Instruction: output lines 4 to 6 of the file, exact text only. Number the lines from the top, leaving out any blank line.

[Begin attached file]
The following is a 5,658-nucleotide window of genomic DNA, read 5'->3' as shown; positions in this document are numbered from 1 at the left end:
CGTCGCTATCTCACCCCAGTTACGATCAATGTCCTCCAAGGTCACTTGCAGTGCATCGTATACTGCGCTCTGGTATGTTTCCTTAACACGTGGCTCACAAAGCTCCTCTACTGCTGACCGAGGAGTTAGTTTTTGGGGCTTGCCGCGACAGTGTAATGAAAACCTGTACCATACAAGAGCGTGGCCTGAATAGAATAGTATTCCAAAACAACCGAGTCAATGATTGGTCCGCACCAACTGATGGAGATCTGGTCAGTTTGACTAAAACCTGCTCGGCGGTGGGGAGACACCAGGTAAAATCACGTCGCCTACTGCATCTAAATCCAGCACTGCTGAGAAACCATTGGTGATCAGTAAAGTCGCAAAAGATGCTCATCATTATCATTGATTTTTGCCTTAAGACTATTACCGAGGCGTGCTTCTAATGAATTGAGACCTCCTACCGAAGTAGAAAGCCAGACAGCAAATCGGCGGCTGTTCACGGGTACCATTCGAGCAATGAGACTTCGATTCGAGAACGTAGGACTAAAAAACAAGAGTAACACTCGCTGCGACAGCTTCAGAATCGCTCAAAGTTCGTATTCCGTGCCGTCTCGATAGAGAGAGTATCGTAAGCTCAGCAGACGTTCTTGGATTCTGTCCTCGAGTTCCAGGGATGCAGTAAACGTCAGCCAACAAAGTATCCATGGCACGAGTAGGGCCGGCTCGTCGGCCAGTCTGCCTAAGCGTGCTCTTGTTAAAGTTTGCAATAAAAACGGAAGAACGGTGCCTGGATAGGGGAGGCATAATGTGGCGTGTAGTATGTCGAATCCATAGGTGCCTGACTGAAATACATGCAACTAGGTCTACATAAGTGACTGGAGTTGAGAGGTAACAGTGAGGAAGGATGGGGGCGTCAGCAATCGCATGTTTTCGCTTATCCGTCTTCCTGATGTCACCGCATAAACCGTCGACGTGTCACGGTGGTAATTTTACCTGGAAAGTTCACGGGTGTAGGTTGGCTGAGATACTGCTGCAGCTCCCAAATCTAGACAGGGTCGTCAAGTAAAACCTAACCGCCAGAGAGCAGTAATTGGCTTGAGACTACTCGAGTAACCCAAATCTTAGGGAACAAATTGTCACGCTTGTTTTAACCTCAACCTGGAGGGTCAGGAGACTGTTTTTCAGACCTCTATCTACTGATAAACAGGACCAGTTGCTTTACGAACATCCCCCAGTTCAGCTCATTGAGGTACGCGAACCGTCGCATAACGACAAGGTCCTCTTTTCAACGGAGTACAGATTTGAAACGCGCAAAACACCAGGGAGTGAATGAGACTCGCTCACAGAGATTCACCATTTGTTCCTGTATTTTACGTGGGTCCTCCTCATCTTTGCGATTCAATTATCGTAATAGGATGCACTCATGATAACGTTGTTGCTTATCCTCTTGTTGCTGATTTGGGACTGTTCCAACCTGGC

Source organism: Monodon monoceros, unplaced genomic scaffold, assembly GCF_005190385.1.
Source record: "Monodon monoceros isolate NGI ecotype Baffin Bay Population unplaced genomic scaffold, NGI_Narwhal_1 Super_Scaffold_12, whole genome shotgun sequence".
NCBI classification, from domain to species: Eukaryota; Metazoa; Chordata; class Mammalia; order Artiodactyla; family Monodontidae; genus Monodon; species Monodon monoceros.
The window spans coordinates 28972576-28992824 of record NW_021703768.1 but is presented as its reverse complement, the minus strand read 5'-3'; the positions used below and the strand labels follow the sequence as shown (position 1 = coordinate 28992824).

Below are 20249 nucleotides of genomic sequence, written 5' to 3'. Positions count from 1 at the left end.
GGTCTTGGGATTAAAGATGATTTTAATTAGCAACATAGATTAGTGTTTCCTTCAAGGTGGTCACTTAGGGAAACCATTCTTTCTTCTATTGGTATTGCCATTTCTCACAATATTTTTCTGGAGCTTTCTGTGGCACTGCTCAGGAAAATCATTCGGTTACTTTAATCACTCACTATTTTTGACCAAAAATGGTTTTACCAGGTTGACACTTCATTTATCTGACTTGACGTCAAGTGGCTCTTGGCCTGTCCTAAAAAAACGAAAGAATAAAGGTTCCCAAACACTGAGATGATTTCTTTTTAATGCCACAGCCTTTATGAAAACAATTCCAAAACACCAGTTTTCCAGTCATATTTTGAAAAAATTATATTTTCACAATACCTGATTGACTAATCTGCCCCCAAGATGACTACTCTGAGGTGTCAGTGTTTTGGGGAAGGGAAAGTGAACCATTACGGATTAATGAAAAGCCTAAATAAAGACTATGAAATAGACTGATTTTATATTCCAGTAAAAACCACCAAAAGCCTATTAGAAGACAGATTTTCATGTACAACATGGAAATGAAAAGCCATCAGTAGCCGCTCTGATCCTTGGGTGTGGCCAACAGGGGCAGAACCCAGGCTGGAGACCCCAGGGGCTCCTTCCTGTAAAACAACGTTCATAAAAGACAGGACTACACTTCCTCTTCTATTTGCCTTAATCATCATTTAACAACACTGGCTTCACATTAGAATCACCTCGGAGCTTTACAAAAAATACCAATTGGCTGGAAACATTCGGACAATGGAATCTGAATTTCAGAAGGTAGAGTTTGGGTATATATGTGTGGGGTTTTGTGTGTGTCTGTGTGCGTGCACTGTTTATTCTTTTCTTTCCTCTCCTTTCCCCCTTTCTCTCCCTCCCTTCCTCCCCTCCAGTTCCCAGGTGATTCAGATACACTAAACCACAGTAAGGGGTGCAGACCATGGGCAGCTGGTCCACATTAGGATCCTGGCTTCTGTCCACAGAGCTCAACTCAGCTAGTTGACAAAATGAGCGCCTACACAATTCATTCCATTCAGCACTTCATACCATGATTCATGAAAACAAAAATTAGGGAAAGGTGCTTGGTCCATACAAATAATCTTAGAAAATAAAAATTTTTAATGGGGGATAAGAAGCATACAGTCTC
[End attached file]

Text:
Source record: "Monodon monoceros isolate NGI ecotype Baffin Bay Population unplaced genomic scaffold, NGI_Narwhal_1 Super_Scaffold_12, whole genome shotgun sequence".
NCBI classification, from domain to species: Eukaryota; Metazoa; Chordata; class Mammalia; order Artiodactyla; family Monodontidae; genus Monodon; species Monodon monoceros.
The window spans coordinates 28972576-28992824 of record NW_021703768.1 but is presented as its reverse complement, the minus strand read 5'-3'; the positions used below and the strand labels follow the sequence as shown (position 1 = coordinate 28992824).